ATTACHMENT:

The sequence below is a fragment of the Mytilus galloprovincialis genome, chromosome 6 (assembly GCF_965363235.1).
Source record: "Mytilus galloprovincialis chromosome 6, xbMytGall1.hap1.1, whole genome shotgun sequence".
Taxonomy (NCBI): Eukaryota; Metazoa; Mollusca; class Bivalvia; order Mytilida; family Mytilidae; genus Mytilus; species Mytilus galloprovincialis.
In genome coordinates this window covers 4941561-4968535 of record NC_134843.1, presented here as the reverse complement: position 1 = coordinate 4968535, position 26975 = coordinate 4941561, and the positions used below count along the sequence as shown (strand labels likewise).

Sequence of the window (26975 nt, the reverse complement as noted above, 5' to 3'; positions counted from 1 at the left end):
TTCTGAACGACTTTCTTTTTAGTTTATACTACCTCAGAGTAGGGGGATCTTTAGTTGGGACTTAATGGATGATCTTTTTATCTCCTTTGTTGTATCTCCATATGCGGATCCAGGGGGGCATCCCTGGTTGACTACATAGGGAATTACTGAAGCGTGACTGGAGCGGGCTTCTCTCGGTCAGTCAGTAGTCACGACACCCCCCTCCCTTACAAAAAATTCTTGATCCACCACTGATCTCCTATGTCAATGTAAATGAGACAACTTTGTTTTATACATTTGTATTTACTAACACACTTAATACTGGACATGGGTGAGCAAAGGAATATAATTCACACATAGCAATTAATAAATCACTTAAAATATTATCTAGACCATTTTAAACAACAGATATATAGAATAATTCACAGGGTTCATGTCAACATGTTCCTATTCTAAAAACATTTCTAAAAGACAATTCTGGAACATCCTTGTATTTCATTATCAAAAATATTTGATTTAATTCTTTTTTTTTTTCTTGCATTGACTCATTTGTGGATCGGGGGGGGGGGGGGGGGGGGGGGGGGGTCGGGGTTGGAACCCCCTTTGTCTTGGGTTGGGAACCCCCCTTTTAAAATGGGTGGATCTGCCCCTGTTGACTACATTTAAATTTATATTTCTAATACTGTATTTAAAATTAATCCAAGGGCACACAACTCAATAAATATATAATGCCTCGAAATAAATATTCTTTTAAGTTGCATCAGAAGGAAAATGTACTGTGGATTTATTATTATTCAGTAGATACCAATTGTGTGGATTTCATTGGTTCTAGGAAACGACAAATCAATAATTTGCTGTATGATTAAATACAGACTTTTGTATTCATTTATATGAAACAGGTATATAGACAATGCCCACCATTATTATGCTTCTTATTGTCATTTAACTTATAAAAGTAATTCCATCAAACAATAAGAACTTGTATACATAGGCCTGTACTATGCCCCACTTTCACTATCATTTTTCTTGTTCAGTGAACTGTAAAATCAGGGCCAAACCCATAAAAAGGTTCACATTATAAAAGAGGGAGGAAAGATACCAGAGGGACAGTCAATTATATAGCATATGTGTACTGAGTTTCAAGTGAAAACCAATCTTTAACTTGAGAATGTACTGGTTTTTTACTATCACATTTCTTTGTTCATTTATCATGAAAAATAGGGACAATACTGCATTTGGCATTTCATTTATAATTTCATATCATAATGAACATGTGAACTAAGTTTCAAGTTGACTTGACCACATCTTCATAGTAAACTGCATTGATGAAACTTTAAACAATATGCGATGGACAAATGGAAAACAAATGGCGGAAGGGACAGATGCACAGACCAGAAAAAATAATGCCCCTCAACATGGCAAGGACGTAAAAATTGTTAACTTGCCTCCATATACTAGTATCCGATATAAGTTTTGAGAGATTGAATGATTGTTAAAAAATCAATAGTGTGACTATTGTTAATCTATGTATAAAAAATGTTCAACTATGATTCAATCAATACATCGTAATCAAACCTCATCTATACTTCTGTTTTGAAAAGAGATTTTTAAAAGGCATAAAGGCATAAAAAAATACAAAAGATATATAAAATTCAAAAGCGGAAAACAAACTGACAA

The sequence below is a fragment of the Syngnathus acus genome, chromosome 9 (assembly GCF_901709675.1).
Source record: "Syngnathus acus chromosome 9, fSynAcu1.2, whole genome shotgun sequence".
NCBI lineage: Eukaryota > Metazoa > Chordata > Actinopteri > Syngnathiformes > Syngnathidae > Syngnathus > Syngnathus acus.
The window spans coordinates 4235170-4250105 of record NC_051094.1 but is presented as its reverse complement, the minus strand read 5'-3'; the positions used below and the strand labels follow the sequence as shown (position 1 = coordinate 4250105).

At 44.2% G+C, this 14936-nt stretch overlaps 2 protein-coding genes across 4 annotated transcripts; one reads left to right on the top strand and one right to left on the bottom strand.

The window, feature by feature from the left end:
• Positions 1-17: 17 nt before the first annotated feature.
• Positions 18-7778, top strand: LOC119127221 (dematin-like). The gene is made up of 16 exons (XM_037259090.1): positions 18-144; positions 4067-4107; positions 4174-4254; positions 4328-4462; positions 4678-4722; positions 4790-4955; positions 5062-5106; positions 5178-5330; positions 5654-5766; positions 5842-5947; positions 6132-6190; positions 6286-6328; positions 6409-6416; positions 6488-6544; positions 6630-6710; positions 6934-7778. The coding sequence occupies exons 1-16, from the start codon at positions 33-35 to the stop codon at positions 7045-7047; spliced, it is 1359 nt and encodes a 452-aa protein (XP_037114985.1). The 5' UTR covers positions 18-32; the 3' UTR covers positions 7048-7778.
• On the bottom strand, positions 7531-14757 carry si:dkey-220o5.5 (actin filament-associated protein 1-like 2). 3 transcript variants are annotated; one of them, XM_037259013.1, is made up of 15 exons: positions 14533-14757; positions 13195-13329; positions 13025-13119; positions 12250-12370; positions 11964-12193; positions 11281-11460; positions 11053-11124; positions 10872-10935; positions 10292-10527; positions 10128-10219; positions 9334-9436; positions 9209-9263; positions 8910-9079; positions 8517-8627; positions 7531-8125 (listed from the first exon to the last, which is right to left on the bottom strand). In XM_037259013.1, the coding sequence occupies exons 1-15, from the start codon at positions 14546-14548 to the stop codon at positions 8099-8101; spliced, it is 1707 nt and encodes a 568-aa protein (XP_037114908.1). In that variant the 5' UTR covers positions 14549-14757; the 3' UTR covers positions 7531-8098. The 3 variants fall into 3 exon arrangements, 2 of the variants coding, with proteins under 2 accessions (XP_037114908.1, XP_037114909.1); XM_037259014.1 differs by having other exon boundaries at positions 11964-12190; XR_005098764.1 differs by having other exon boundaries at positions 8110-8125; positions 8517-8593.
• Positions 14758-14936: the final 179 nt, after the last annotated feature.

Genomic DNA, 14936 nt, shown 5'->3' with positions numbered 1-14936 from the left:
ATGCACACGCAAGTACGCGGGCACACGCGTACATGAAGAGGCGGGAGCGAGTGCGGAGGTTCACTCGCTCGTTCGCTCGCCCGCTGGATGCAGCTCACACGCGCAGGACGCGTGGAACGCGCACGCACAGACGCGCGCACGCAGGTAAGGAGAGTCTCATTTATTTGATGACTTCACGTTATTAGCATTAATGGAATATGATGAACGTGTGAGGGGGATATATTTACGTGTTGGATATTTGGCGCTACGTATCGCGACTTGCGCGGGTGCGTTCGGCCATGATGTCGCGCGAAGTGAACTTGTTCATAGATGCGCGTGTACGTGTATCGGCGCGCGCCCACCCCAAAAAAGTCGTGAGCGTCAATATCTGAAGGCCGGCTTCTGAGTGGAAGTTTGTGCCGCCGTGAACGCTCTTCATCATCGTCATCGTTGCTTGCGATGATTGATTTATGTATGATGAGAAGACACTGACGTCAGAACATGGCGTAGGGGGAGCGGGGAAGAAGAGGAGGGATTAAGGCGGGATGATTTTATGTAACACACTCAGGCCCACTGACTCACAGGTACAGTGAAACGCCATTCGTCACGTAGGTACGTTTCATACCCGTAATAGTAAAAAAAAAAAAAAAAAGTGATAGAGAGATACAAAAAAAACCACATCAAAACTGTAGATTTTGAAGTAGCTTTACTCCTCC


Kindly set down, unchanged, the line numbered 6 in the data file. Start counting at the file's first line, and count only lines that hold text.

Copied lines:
TTCTGAACGACTTTCTTTTTAGTTTATACTACCTCAGAGTAGGGGGATCTTTAGTTGGGACTTAATGGATGATCTTTTTATCTCCTTTGTTGTATCTCCATATGCGGATCCAGGGGGGCATCCCTGGTTGACTACATAGGGAATTACTGAAGCGTGACTGGAGCGGGCTTCTCTCGGTCAGTCAGTAGTCACGACACCCCCCTCCCTTACAAAAAATTCTTGATCCACCACTGATCTCCTATGTCAATGTAAATGAGACAACTTTGTTTTATACATTTGTATTTACTAACACACTTAATACTGGACATGGGTGAGCAAAGGAATATAATTCACACATAGCAATTAATAAATCACTTAAAATATTATCTAGACCATTTTAAACAACAGATATATAGAATAATTCACAGGGTTCATGTCAACATGTTCCTATTCTAAAAACATTTCTAAAAGACAATTCTGGAACATCCTTGTATTTCATTATCAAAAATATTTGATTTAATTCTTTTTTTTTTTCTTGCATTGACTCATTTGTGGATCGGGGGGGGGGGGGGGGGGGGGGGGGGGTCGGGGTTGGAACCCCCTTTGTCTTGGGTTGGGAACCCCCCTTTTAAAATGGGTGGATCTGCCCCTGTTGACTACATTTAAATTTATATTTCTAATACTGTATTTAAAATTAATCCAAGGGCACACAACTCAATAAATATATAATGCCTCGAAATAAATATTCTTTTAAGTTGCATCAGAAGGAAAATGTACTGTGGATTTATTATTATTCAGTAGATACCAATTGTGTGGATTTCATTGGTTCTAGGAAACGACAAATCAATAATTTGCTGTATGATTAAATACAGACTTTTGTATTCATTTATATGAAACAGGTATATAGACAATGCCCACCATTATTATGCTTCTTATTGTCATTTAACTTATAAAAGTAATTCCATCAAACAATAAGAACTTGTATACATAGGCCTGTACTATGCCCCACTTTCACTATCATTTTTCTTGTTCAGTGAACTGTAAAATCAGGGCCAAACCCATAAAAAGGTTCACATTATAAAAGAGGGAGGAAAGATACCAGAGGGACAGTCAATTATATAGCATATGTGTACTGAGTTTCAAGTGAAAACCAATCTTTAACTTGAGAATGTACTGGTTTTTTACTATCACATTTCTTTGTTCATTTATCATGAAAAATAGGGACAATACTGCATTTGGCATTTCATTTATAATTTCATATCATAATGAACATGTGAACTAAGTTTCAAGTTGACTTGACCACATCTTCATAGTAAACTGCATTGATGAAACTTTAAACAATATGCGATGGACAAATGGAAAACAAATGGCGGAAGGGACAGATGCACAGACCAGAAAAAATAATGCCCCTCAACATGGCAAGGACGTAAAAATTGTTAACTTGCCTCCATATACTAGTATCCGATATAAGTTTTGAGAGATTGAATGATTGTTAAAAAATCAATAGTGTGACTATTGTTAATCTATGTATAAAAAATGTTCAACTATGATTCAATCAATACATCGTAATCAAACCTCATCTATACTTCTGTTTTGAAAAGAGATTTTTAAAAGGCATAAAGGCATAAAAAAATACAAAAGATATATAAAATTCAAAAGCGGAAAACAAACTGACAA